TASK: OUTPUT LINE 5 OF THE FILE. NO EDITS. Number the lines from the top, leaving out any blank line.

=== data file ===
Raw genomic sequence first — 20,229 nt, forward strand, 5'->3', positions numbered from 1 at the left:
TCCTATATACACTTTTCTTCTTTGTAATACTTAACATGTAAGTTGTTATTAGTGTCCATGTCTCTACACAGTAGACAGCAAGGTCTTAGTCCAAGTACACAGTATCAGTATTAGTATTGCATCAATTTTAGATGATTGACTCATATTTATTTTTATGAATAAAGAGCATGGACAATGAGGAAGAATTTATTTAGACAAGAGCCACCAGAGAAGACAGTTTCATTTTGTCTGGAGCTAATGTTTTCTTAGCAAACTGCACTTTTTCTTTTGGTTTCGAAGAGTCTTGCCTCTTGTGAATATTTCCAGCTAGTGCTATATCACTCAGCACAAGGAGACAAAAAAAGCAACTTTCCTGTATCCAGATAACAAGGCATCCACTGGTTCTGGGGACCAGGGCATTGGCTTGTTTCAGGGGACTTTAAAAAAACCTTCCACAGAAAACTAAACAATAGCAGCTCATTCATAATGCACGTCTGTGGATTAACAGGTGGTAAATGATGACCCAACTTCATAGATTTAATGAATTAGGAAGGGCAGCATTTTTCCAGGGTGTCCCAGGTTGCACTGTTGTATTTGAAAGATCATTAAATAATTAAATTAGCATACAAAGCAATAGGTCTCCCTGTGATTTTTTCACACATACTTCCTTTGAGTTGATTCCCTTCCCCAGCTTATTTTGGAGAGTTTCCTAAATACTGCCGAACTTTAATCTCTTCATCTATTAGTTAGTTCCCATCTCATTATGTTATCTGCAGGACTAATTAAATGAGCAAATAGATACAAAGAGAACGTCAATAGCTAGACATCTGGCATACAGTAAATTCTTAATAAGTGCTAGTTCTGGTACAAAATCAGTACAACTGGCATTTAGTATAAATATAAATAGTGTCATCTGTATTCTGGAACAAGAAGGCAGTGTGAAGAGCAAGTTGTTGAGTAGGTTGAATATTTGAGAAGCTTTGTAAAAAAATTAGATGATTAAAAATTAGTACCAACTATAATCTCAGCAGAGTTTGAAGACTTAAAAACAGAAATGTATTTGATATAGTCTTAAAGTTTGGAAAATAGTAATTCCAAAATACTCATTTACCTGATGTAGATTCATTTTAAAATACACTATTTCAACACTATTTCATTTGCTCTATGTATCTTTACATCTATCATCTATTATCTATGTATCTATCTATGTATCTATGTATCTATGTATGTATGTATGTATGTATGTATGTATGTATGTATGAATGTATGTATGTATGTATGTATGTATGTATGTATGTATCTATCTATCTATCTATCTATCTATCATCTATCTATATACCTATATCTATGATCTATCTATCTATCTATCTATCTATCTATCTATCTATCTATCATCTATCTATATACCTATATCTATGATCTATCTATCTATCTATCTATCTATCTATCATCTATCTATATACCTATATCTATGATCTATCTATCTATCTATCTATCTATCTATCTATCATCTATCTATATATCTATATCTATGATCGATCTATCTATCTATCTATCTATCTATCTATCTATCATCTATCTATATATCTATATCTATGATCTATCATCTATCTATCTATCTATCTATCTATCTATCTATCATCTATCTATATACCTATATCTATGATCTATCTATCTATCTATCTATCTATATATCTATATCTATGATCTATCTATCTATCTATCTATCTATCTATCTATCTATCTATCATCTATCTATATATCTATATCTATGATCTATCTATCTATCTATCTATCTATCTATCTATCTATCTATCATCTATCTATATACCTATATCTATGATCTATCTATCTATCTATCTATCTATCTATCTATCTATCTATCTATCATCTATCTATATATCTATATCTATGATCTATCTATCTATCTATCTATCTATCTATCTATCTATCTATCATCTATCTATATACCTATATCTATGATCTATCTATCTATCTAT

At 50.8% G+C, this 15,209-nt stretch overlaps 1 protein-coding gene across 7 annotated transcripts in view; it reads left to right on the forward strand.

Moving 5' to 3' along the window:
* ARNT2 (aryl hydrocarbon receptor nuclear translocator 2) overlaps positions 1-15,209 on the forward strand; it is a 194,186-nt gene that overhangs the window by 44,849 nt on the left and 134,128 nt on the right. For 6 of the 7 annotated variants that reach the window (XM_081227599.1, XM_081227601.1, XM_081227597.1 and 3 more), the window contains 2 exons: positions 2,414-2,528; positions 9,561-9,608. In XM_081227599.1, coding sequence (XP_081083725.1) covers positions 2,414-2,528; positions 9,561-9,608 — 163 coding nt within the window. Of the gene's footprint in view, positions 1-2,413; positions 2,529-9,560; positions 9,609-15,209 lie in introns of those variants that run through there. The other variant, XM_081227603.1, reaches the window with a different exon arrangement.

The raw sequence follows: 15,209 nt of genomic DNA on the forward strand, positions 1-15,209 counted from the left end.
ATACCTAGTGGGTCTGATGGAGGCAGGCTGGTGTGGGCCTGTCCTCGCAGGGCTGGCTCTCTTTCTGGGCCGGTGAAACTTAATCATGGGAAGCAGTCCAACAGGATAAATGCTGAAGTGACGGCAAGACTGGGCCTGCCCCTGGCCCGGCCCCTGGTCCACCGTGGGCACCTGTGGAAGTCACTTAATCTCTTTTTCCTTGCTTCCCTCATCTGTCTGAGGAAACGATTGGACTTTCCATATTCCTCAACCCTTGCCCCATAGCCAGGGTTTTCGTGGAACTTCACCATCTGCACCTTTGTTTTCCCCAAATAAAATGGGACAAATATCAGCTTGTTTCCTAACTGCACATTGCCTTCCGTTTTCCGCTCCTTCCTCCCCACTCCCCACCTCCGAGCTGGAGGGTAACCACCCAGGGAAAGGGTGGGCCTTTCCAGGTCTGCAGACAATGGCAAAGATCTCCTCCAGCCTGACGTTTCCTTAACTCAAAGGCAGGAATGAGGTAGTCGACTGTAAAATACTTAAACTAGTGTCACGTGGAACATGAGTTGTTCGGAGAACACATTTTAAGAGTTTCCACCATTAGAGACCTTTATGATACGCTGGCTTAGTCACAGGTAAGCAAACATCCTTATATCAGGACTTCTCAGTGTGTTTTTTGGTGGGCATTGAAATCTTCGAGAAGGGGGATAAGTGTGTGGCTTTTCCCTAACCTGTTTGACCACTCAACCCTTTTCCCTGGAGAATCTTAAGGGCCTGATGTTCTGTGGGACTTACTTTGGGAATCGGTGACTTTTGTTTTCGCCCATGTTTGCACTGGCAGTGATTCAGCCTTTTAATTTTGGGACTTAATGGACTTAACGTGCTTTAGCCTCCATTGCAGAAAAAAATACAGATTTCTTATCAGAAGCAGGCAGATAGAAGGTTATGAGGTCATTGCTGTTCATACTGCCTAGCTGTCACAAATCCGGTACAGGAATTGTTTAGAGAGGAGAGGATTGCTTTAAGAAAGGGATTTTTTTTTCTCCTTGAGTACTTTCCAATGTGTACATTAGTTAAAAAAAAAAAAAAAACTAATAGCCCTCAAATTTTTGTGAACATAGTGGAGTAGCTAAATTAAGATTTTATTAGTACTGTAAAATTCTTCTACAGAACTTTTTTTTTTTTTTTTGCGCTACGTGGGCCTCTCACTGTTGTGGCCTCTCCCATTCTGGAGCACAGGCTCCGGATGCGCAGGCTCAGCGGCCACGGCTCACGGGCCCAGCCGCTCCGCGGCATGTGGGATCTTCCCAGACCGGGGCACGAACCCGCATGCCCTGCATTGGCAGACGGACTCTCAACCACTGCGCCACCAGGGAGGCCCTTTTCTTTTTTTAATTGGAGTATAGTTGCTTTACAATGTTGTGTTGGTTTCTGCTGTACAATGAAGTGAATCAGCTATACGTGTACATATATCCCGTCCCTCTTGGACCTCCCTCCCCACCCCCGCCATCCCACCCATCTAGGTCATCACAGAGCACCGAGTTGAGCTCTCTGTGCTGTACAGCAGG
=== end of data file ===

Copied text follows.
* ARNT2 (aryl hydrocarbon receptor nuclear translocator 2) overlaps positions 1-15,209 on the forward strand; it is a 194,186-nt gene that overhangs the window by 44,849 nt on the left and 134,128 nt on the right. For 6 of the 7 annotated variants that reach the window (XM_081227599.1, XM_081227601.1, XM_081227597.1 and 3 more), the window contains 2 exons: positions 2,414-2,528; positions 9,561-9,608. In XM_081227599.1, coding sequence (XP_081083725.1) covers positions 2,414-2,528; positions 9,561-9,608 — 163 coding nt within the window. Of the gene's footprint in view, positions 1-2,413; positions 2,529-9,560; positions 9,609-15,209 lie in introns of those variants that run through there. The other variant, XM_081227603.1, reaches the window with a different exon arrangement.